The H-1b Reform Act changes this burdensome USDOL wage determination system somewhat by interspersing two additional wage levels between the USDOL entry and fully-competent wages. The wages for these two intermediate levels are increments of one-third and two-third, respectively of the difference between the entry level and fully competent wage levels. To illustrate: let’s say under the current wage structure, the entry level H-1b wage for a programmer-analyst for Akron, Ohio (Summit County) is $ 30,000 and the fully-competent wage is $ 60,000. The difference is $ 30,000. Divided by three, this is $ 10,000. Under the new system, there would be two additional wage levels. So the wage for the first new level would be $ 30,000 + $ 10,000 or $ 40,000. Similarly, the wage for the second new level would be $ 30,000 + $ 20,000, or $ 50,000. On the flip side, the employer will no longer be permitted to pay a wage within 5% of the prevailing wage as was previously permitted.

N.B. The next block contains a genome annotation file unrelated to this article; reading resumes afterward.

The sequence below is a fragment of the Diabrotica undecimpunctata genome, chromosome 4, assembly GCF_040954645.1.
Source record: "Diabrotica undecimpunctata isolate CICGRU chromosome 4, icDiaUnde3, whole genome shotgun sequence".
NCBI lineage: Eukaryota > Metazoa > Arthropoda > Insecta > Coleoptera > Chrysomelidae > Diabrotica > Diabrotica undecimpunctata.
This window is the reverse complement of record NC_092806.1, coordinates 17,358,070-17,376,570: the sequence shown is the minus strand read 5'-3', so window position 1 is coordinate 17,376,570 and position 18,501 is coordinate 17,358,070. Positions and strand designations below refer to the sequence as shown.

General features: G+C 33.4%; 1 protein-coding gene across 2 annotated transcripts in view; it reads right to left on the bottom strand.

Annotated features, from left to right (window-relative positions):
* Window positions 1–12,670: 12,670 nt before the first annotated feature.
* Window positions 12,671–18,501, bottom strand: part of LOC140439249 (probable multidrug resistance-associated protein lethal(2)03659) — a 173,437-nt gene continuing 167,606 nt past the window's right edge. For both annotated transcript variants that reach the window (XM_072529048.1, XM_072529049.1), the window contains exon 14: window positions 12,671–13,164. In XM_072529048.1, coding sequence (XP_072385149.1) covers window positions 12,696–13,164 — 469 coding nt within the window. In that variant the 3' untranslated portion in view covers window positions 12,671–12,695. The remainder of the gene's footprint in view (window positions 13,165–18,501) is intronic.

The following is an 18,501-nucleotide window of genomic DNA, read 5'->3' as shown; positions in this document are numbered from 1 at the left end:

The Act affects new, extended, or amended H-1b petitions. In other words, even H-1b renewals which come up after the effective date of the Act will be affected by and evaluated under the above restrictions.
- Increased fees:
Perhaps the most burdensome provision of the Act is the imposition of higher fees. First, the employer H-1b fee is reinstated and increased (by an additional $ 500.00) to a total of $ 1,500. This is in addition to the current H-1b base fee of $ 185.00. The $ 1,500 employer fee can be reduced to $ 750 in case of employers with 25 or fewer employees in the USA.